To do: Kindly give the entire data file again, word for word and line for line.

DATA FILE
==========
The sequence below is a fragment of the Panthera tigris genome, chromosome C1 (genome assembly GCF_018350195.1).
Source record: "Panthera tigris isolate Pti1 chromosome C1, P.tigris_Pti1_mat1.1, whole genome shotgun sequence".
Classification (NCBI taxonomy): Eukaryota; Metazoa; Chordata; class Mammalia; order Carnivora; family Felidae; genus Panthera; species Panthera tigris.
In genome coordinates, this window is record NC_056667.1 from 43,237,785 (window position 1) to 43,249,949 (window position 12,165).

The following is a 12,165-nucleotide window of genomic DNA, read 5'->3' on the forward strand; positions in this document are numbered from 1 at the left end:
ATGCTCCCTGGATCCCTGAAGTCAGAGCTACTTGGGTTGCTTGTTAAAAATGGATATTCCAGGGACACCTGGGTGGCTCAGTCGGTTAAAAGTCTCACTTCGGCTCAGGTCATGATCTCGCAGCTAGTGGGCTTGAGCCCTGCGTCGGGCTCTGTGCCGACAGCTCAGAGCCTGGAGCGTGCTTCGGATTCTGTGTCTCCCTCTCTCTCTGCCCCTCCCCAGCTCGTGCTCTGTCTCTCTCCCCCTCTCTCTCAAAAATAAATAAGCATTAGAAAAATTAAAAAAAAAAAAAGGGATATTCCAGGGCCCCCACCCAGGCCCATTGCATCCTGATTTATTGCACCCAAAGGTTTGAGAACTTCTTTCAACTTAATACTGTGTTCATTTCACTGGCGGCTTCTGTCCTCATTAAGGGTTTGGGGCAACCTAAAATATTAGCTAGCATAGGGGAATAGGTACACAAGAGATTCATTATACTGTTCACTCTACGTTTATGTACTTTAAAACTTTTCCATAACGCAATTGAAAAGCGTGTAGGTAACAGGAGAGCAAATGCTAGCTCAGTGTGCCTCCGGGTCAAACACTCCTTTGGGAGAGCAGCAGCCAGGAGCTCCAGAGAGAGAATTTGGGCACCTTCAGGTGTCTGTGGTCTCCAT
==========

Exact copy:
The sequence below is a fragment of the Panthera tigris genome, chromosome C1 (genome assembly GCF_018350195.1).
Source record: "Panthera tigris isolate Pti1 chromosome C1, P.tigris_Pti1_mat1.1, whole genome shotgun sequence".
Classification (NCBI taxonomy): Eukaryota; Metazoa; Chordata; class Mammalia; order Carnivora; family Felidae; genus Panthera; species Panthera tigris.
In genome coordinates, this window is record NC_056667.1 from 43,237,785 (window position 1) to 43,249,949 (window position 12,165).

The following is a 12,165-nucleotide window of genomic DNA, read 5'->3' on the forward strand; positions in this document are numbered from 1 at the left end:
ATGCTCCCTGGATCCCTGAAGTCAGAGCTACTTGGGTTGCTTGTTAAAAATGGATATTCCAGGGACACCTGGGTGGCTCAGTCGGTTAAAAGTCTCACTTCGGCTCAGGTCATGATCTCGCAGCTAGTGGGCTTGAGCCCTGCGTCGGGCTCTGTGCCGACAGCTCAGAGCCTGGAGCGTGCTTCGGATTCTGTGTCTCCCTCTCTCTCTGCCCCTCCCCAGCTCGTGCTCTGTCTCTCTCCCCCTCTCTCTCAAAAATAAATAAGCATTAGAAAAATTAAAAAAAAAAAAAGGGATATTCCAGGGCCCCCACCCAGGCCCATTGCATCCTGATTTATTGCACCCAAAGGTTTGAGAACTTCTTTCAACTTAATACTGTGTTCATTTCACTGGCGGCTTCTGTCCTCATTAAGGGTTTGGGGCAACCTAAAATATTAGCTAGCATAGGGGAATAGGTACACAAGAGATTCATTATACTGTTCACTCTACGTTTATGTACTTTAAAACTTTTCCATAACGCAATTGAAAAGCGTGTAGGTAACAGGAGAGCAAATGCTAGCTCAGTGTGCCTCCGGGTCAAACACTCCTTTGGGAGAGCAGCAGCCAGGAGCTCCAGAGAGAGAATTTGGGCACCTTCAGGTGTCTGTGGTCTCCAT